What is the end game of US-China competition? (Andy Zelleke)

Author: Andy Zelleke | The Diplomat | Published 3 November 2020

Something refreshing in the plethora of articles exploring the different dimensions of the current US-China tensions, Harvard Business School‘s Andy Zelleke asks, “What ‘yesable proposition,’ fundamentally, is the United States offering China?”

To avert the massive costs and foregone opportunities of a new cold war — let alone a catastrophic hot war — is there a plausible vision for the future that could keep both Washington and Beijing happy? Or that would at least minimally satisfy each, in light of their alternatives? A stable equilibrium that the two rivals could sign onto, expressly or tacitly?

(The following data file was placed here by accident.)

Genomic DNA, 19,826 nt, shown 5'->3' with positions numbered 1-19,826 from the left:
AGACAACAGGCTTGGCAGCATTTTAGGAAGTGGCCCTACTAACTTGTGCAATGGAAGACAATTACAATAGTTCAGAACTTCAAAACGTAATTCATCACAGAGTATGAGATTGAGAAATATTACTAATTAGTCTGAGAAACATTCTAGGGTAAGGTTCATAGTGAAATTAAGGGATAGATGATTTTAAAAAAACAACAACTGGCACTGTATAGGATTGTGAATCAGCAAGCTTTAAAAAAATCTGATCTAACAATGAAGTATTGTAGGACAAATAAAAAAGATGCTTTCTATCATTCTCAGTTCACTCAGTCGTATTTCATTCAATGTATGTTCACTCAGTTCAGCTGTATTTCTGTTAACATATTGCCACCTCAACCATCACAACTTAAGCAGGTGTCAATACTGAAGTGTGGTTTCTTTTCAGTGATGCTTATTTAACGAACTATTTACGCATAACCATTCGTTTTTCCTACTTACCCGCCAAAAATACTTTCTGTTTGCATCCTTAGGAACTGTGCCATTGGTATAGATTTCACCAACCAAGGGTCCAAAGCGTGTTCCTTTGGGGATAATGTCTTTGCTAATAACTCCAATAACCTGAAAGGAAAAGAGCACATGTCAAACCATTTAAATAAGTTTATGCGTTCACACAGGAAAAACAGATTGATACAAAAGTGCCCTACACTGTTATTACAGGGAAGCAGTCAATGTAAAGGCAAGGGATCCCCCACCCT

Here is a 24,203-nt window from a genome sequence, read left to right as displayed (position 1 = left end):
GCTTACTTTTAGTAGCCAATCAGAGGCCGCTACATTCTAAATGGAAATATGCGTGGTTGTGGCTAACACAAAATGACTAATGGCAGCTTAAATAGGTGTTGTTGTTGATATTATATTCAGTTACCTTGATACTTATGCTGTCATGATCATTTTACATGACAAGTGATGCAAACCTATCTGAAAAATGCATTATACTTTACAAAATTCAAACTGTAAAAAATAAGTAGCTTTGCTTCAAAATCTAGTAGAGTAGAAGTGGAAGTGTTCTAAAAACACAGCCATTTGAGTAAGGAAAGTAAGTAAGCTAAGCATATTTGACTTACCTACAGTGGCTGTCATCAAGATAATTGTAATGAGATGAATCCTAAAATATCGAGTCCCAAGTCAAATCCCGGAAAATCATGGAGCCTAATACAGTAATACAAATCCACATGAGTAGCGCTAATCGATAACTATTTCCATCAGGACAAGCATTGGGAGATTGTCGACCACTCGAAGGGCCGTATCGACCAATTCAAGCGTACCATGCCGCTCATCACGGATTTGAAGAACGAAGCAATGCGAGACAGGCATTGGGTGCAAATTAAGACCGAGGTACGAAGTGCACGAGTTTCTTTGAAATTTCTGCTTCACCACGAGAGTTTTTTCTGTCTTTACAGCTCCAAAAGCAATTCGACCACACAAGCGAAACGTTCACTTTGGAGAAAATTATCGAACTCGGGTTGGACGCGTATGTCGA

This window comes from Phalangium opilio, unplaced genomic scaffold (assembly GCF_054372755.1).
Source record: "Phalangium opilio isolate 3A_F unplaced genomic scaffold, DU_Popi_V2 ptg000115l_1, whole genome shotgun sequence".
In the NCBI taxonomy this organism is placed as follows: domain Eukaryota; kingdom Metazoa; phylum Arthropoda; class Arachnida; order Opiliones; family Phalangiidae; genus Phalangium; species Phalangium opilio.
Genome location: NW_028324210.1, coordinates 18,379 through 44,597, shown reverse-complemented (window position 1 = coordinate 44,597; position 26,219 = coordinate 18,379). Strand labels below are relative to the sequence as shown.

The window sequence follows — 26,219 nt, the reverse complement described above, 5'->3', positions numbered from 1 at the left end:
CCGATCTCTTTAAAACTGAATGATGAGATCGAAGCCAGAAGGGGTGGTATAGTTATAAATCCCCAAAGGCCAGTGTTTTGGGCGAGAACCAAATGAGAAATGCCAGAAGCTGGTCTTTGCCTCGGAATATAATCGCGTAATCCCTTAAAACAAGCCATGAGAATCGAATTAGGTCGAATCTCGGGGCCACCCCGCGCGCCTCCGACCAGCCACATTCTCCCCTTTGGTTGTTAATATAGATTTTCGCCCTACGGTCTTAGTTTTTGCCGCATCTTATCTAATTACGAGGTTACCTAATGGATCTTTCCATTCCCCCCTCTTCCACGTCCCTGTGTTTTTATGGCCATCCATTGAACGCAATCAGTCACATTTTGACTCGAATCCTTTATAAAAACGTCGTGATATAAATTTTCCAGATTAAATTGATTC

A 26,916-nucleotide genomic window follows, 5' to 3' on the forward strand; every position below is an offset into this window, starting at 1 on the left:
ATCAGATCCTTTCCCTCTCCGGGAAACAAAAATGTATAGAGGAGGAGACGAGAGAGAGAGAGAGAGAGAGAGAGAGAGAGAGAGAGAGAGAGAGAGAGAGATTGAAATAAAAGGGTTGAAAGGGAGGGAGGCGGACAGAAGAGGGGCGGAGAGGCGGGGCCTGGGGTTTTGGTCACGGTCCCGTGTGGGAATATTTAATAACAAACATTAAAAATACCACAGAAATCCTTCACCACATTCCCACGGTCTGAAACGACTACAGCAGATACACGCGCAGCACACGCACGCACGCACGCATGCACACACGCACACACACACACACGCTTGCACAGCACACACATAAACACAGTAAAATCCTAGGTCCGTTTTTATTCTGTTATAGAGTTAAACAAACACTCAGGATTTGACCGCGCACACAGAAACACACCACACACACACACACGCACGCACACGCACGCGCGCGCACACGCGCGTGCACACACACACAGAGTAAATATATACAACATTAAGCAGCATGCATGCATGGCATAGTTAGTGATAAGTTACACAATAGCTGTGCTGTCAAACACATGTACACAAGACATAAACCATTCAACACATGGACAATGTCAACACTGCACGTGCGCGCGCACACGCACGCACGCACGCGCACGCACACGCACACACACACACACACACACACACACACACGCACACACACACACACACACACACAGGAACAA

What might be the terms of a plausible U.S.-China equilibrium state? What follows are a few key elements of a potential modus vivendi, incorporating the United States’ likely insistence on territorial containment of China and the preservation of a favorable balance of power (military, geopolitical, economic, and technological) via coalition.

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